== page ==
• Thanks for such a thoughtful reply! I sincerely respect your passion, and desire for justice. I too have a desire for justice, but aimed at a different target.
      My blog is simply practicing the presence of G-d as I reflect on history. He’s my first audience. I’m just acknowledging (in written prayer) what I perceive as offenses to Him through the history of my home state, Minnesota.
      Why? The offense to our fellow human is an offense to the One who created him or her. In my perception, we windmill ourselves most specifically in the areas of conflict we do not resolve. Where we fail to show mercy or judge often are the specific areas we repeat the offenses of our ancestors.
      How can I forgive my government? I guess the easiest answer is that they are composed of fallible human beings like myself. They make bad decisions when they are afraid, or selfish, or (fill in the blank) just like me. One of the biggest traps I’ve observed in my reading of history is when a people who have been truly wronged choose to maintain that pain. Perhaps, the most direct reply is that I want to practice forgiveness not because it is easy, lacking pain, or convenient. I just can’t grasp my tomorrow if my hand is full of yesterday. I want to live like Christ. He was most loved and most hated by Jews. He was simultaneously adored by some Israelites, while receiving the death sentence from others. Yet He remained kind-hearted. This is a love I do not understand either. It is irrational to love one’s enemy. I guess I want to practice it because I feel G-d’s unmerited favor to me.

      • Forgiveness is inappropriate when a person or group persist in their evil behavior. Those who aid and abet the rich and powerful while oppressing the poor and vulnerable deserve no forgiveness until they raise the minimum wage, ensure that children, at least, have adequate nutrition, provide universal health care, and stop trying to disenfranchise minorities.

      • I’m not advocating submitting to abuse. When one endures through hardship, how to sidestep the trap of our own minds’ making? We may disagree on this point, which is fine, but I find that it tajes tremendous psychological energy to maintain an offense. I find that I may be imprisoned by my logical, understandable, even just counter-judgement to a past offense. By hating X, I allow X to dominate my thoughts, and continue in a co-dependent cycle.

  3. Thanks for stopping by “Beyond Common Sense.” I admire your grace! There are so many folks “championing” their own causes, trying to leave our great God, Creator and Savior out of it. But that’s like letting the air out of a balloon–life loses its purpose and meaning! Looking forward to Christ’s Kingdom! Blessings to you!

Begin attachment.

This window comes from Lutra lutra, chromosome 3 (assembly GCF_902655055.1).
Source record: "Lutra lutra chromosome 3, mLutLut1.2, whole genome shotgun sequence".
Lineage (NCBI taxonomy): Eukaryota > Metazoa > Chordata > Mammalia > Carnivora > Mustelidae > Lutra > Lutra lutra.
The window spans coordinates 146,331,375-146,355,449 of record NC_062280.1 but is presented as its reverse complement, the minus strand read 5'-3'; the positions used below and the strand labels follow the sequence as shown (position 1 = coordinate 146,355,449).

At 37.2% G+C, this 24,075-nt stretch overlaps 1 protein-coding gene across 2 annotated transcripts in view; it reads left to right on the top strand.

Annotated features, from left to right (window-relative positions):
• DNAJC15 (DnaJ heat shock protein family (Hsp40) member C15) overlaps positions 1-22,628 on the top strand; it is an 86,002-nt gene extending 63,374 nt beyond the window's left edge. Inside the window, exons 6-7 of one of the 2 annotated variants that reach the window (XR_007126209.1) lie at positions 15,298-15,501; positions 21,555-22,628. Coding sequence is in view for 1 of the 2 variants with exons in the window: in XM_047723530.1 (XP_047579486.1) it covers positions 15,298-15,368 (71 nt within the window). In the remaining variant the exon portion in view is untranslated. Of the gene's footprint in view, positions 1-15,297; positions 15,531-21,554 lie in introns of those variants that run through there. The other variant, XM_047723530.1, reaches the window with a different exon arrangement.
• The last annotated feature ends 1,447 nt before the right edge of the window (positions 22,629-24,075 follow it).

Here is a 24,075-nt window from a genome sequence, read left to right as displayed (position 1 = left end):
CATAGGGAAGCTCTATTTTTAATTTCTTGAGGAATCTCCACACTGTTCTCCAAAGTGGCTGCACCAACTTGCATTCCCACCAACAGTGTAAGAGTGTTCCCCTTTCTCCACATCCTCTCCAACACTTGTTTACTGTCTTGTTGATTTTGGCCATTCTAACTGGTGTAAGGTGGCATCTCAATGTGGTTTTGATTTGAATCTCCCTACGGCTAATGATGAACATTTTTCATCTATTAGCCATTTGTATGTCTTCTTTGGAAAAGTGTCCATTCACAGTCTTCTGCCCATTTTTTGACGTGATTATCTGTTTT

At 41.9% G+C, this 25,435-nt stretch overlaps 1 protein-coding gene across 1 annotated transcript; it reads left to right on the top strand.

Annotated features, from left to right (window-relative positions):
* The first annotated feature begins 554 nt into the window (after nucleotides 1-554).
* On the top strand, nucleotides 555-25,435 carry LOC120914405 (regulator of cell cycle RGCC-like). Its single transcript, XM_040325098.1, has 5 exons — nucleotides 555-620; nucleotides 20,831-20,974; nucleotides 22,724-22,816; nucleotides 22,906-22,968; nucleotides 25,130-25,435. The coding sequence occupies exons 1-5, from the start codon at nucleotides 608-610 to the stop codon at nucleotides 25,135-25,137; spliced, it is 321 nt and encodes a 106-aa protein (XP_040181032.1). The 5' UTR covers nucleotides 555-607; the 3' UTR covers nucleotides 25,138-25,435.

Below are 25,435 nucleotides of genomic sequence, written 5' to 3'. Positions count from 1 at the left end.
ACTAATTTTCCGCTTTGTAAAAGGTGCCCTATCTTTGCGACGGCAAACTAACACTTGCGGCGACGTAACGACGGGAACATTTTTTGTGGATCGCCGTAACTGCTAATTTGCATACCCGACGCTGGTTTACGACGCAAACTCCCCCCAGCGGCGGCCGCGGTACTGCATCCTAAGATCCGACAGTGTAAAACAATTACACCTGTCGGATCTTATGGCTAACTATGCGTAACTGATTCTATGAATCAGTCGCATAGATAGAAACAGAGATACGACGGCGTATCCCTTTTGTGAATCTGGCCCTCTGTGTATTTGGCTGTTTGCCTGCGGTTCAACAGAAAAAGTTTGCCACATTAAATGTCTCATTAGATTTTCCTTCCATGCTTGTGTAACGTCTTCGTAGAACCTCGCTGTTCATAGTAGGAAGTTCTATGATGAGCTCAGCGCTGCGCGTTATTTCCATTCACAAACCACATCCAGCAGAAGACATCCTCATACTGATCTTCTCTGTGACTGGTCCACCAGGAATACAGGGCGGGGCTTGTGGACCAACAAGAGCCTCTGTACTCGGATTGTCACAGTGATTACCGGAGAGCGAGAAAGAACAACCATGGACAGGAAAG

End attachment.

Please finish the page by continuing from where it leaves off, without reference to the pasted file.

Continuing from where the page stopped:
4. Thank you for stopping by Growth Comes and thank you for sharing your thoughts on slavery and the treatment of a people. It is true that these attitudes continue in the world but you are truly allowed to post your thoughts freely regardless of how others may see it. May you be blessed!

  5. I like learning history and totally believe slavery now and then is wrong in the highest meaning of that inadequate word. What I don’t know is whether prayers about past history changes anything, I apologize if my lack of understanding is offensive. I believe in a God loving humanity so deeply that He must do something wonderful for people who suffer due to evil on earth. 1 John 4: 7,8

    • Can I use an example? A friend I supported confessed hatred of his dad for specific words and phrases that had shamed and bound him for years. After this prayer, his dad calls interrupting the session to invite him to a baseball game.


      • Short answer, I don’t know. I’m concerned about breaks of the past because it is still in G-d’s present, and has an effect on today. I’ve chosen to commit to pray through the history of my state to :a. Better know it in its strengths and weaknesses b. Honor G-d by owning offenses to him c. Trusting in His nature, like a good dad, responds when a kid says ” yep, I wrecked the bumper cause I was on the phone while I was backing up.” I guess that’s kinda how I feel; like an honest juvenile.